Every week for the seventh season of AMC's acclaimed series Mad Men, our roundtable will discuss the latest happenings at Sterling Cooper & Partners. This week's panelists: Ashley Fetters (associate editor, Entertainment Channel), Chris Heller (senior associate editor), and Amy Sullivan (National Journal correspondent).
Fetters: In the world of Mad Men, it’s January of 1969 now—but in some ways, we’re still exactly where we were when the show began in 1960.
In an interview with The Atlantic’s Hanna Rosin, published last month, Mad Men creator Matthew Weiner pointed out that last season, Season Six, found Don Draper exactly where he started in the pilot: “He is in a marriage with someone who loves him, it is one-sided, and he is seeking comfort from this other woman.” The “other woman” from last season has faded out of Don’s life, ostensibly—but in many other ways, “Time Zones,” the premiere of the first half of the show’s seventh season, reminded me a lot of “Smoke Gets in Your Eyes,” the first episode of the series.
“Time Zones” reinforced all the things the series premiere taught us about Don. He’s married, but not in a mutually satisfying marriage; he has a knack for sharing tender moments with women he meets in random circumstances; he takes pride and finds purpose in being the best in the advertising business.
Don’s marriage to Megan is an increasingly uneasy one—and it’s now bicoastal. She’s living in Los Angeles full-time, finding work as an actress. He’s in New York five days a week, even though, unbeknownst to his wife, it’s been two months since he had a real job there. Essentially, then, Don has built a whole way of life on a lie, and he’s married to a woman who (as he implies later in the episode) knows not to ask too many questions. Sound familiar? And just like he shared some surprisingly honest exchanges with Rachel Menken in the series premiere, this episode found Don in another rare moment of revealing honesty with a woman seated next to him (Neve Campbell!) on his flight home to New York.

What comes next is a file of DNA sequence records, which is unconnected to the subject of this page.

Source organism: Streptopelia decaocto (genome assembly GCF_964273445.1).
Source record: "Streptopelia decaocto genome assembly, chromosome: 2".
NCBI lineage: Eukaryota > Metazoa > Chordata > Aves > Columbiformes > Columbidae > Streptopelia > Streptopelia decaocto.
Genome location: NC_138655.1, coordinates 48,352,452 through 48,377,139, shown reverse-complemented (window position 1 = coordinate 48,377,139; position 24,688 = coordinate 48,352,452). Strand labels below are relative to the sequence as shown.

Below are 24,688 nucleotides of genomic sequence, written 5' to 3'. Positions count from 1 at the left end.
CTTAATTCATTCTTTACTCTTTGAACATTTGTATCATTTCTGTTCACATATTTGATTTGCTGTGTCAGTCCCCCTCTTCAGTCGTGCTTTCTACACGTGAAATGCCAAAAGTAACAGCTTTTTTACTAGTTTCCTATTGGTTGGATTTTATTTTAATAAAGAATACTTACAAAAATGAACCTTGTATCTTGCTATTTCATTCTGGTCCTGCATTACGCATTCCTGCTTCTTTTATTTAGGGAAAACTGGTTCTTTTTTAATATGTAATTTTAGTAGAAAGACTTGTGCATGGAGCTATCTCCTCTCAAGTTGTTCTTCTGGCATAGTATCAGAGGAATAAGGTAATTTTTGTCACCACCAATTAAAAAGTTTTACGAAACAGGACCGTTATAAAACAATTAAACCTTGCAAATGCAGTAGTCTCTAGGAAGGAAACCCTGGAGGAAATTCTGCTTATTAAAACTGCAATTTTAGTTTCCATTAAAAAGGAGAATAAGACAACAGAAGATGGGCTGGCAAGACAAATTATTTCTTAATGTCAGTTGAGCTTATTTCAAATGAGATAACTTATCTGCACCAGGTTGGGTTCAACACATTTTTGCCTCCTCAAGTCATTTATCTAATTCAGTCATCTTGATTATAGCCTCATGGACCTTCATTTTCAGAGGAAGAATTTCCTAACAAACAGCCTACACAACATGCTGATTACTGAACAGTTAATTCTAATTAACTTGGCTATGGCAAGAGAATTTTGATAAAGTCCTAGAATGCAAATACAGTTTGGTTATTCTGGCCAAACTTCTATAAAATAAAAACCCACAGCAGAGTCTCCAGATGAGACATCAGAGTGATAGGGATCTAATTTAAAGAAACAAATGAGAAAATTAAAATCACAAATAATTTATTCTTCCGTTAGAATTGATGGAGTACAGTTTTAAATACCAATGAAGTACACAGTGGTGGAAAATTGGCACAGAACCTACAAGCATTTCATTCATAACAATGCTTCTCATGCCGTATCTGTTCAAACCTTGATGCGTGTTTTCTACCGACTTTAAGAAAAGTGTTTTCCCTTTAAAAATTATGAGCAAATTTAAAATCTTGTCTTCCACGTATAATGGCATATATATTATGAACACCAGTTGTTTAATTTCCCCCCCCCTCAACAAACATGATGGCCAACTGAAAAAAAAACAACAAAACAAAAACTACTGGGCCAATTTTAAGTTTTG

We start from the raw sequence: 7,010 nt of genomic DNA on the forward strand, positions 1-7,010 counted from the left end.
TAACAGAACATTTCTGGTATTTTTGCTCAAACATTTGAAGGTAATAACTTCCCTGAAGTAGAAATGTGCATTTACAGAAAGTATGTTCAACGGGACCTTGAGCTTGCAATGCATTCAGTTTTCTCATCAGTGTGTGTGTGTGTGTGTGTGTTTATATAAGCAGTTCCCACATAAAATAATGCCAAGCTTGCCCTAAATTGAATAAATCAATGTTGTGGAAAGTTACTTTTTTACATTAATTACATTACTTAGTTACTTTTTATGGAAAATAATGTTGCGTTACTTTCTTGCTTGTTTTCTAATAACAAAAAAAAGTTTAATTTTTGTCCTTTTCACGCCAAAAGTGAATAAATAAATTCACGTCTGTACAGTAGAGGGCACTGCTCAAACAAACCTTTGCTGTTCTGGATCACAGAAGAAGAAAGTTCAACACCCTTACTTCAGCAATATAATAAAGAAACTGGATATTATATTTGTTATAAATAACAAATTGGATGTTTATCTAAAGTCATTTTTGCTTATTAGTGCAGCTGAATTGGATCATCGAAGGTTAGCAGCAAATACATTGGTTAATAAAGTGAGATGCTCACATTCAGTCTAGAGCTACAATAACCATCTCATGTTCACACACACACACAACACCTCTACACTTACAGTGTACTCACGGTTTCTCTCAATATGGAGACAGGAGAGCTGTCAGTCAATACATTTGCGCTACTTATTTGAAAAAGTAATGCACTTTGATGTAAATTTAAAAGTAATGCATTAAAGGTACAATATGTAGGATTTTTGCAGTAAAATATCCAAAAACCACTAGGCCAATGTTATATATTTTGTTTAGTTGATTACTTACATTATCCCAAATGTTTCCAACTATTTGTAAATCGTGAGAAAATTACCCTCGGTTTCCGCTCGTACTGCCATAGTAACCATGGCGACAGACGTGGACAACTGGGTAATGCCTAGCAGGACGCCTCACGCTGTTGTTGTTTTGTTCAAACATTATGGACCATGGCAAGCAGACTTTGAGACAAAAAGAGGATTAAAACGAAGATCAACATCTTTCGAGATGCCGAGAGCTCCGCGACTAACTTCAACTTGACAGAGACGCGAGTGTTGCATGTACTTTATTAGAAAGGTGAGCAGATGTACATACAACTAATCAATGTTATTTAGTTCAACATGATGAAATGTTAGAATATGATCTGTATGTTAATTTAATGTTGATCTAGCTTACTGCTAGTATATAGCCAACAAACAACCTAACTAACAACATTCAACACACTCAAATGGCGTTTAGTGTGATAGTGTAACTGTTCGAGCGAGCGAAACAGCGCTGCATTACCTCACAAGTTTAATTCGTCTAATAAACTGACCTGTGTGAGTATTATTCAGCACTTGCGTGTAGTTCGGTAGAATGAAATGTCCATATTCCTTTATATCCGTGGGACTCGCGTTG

Toward the end of the episode, it’s revealed that Don’s been helping Freddy Rumsen with freelance work, and that Don was the real mastermind behind the “home-run” Accutron pitch. “Smoke Gets in Your Eyes” famously introduced Don as the top creative thinker in the ad industry; “he’s still got it,” “Time Zones” seems to be saying.
When Weiner told Rosin about Don full-circling back to his life as it was back in 1960, he continued, “Why is he doing this? Because he is in a state of chaos.” That’s just vague enough to be open to interpretation, but I take that to mean that Don’s overwhelmed—by the rapidly changing world around him, probably. So he’s reverting back to his old ways, because that’s what’s familiar. I think this also rings true in the case of his partnership with Freddy: Don points out that the agency’s still paying him, and Freddy makes an aside about how he should be paying Don for his help. Don, then, isn’t getting paid for the work he’s doing, and doesn’t necessarily have to even be doing work to be getting paid. But he’s latched onto this project with Freddy because it’s something he’s good at and takes comfort in doing.
The most striking difference, however, between the Season One premiere and the Season Seven premiere is in their revelatory final scenes. The last shot of “Smoke Gets in Your Eyes” is of Don’s home life, complete with a pretty young wife and children—which reveals that Don spends his days lying to and fooling other people. “Time Zones,” however, finds Don lying to everyone about how he “has to get back to work” and remaining somewhat deludedly optimistic about returning to SC&P, then ends with a closing shot of Don’s home life. This time, he’s sickly-looking and miserable, out alone in the cold with just his muddled thoughts. This time, it looks more like he spends most of the day consciously fooling himself.